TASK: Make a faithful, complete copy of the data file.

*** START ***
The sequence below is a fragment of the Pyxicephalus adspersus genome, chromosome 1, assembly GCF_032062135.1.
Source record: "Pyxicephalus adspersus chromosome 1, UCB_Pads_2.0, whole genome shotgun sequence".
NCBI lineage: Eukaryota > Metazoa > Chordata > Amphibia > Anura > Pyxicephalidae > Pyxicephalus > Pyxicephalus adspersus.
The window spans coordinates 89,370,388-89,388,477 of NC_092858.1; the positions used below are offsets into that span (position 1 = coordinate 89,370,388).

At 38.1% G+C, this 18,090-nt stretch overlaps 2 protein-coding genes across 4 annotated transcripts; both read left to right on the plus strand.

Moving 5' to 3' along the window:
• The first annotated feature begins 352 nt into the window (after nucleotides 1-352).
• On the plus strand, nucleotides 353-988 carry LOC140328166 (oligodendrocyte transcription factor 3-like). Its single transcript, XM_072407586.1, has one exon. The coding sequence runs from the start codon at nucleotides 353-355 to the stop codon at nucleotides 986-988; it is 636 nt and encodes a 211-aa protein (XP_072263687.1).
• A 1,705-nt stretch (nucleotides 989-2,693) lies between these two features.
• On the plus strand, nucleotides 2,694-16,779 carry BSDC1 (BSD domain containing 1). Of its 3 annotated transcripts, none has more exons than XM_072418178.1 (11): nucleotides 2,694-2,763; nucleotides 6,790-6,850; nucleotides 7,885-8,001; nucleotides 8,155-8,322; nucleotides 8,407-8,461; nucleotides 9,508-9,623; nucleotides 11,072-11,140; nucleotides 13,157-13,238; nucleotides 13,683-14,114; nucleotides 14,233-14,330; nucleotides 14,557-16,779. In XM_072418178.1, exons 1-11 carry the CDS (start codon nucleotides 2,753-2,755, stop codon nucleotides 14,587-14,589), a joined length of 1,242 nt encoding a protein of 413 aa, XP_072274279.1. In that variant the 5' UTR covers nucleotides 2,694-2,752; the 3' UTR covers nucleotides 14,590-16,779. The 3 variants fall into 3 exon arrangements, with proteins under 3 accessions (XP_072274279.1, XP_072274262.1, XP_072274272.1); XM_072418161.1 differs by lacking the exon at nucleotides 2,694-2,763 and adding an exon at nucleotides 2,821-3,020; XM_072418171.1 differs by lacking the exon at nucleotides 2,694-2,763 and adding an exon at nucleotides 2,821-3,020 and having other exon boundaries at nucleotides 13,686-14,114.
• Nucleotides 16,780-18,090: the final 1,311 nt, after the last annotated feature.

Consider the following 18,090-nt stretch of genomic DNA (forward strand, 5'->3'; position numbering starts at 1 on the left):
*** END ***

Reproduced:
The sequence below is a fragment of the Pyxicephalus adspersus genome, chromosome 1, assembly GCF_032062135.1.
Source record: "Pyxicephalus adspersus chromosome 1, UCB_Pads_2.0, whole genome shotgun sequence".
NCBI lineage: Eukaryota > Metazoa > Chordata > Amphibia > Anura > Pyxicephalidae > Pyxicephalus > Pyxicephalus adspersus.
The window spans coordinates 89,370,388-89,388,477 of NC_092858.1; the positions used below are offsets into that span (position 1 = coordinate 89,370,388).

At 38.1% G+C, this 18,090-nt stretch overlaps 2 protein-coding genes across 4 annotated transcripts; both read left to right on the plus strand.

Moving 5' to 3' along the window:
• The first annotated feature begins 352 nt into the window (after nucleotides 1-352).
• On the plus strand, nucleotides 353-988 carry LOC140328166 (oligodendrocyte transcription factor 3-like). Its single transcript, XM_072407586.1, has one exon. The coding sequence runs from the start codon at nucleotides 353-355 to the stop codon at nucleotides 986-988; it is 636 nt and encodes a 211-aa protein (XP_072263687.1).
• A 1,705-nt stretch (nucleotides 989-2,693) lies between these two features.
• On the plus strand, nucleotides 2,694-16,779 carry BSDC1 (BSD domain containing 1). Of its 3 annotated transcripts, none has more exons than XM_072418178.1 (11): nucleotides 2,694-2,763; nucleotides 6,790-6,850; nucleotides 7,885-8,001; nucleotides 8,155-8,322; nucleotides 8,407-8,461; nucleotides 9,508-9,623; nucleotides 11,072-11,140; nucleotides 13,157-13,238; nucleotides 13,683-14,114; nucleotides 14,233-14,330; nucleotides 14,557-16,779. In XM_072418178.1, exons 1-11 carry the CDS (start codon nucleotides 2,753-2,755, stop codon nucleotides 14,587-14,589), a joined length of 1,242 nt encoding a protein of 413 aa, XP_072274279.1. In that variant the 5' UTR covers nucleotides 2,694-2,752; the 3' UTR covers nucleotides 14,590-16,779. The 3 variants fall into 3 exon arrangements, with proteins under 3 accessions (XP_072274279.1, XP_072274262.1, XP_072274272.1); XM_072418161.1 differs by lacking the exon at nucleotides 2,694-2,763 and adding an exon at nucleotides 2,821-3,020; XM_072418171.1 differs by lacking the exon at nucleotides 2,694-2,763 and adding an exon at nucleotides 2,821-3,020 and having other exon boundaries at nucleotides 13,686-14,114.
• Nucleotides 16,780-18,090: the final 1,311 nt, after the last annotated feature.

Consider the following 18,090-nt stretch of genomic DNA (forward strand, 5'->3'; position numbering starts at 1 on the left):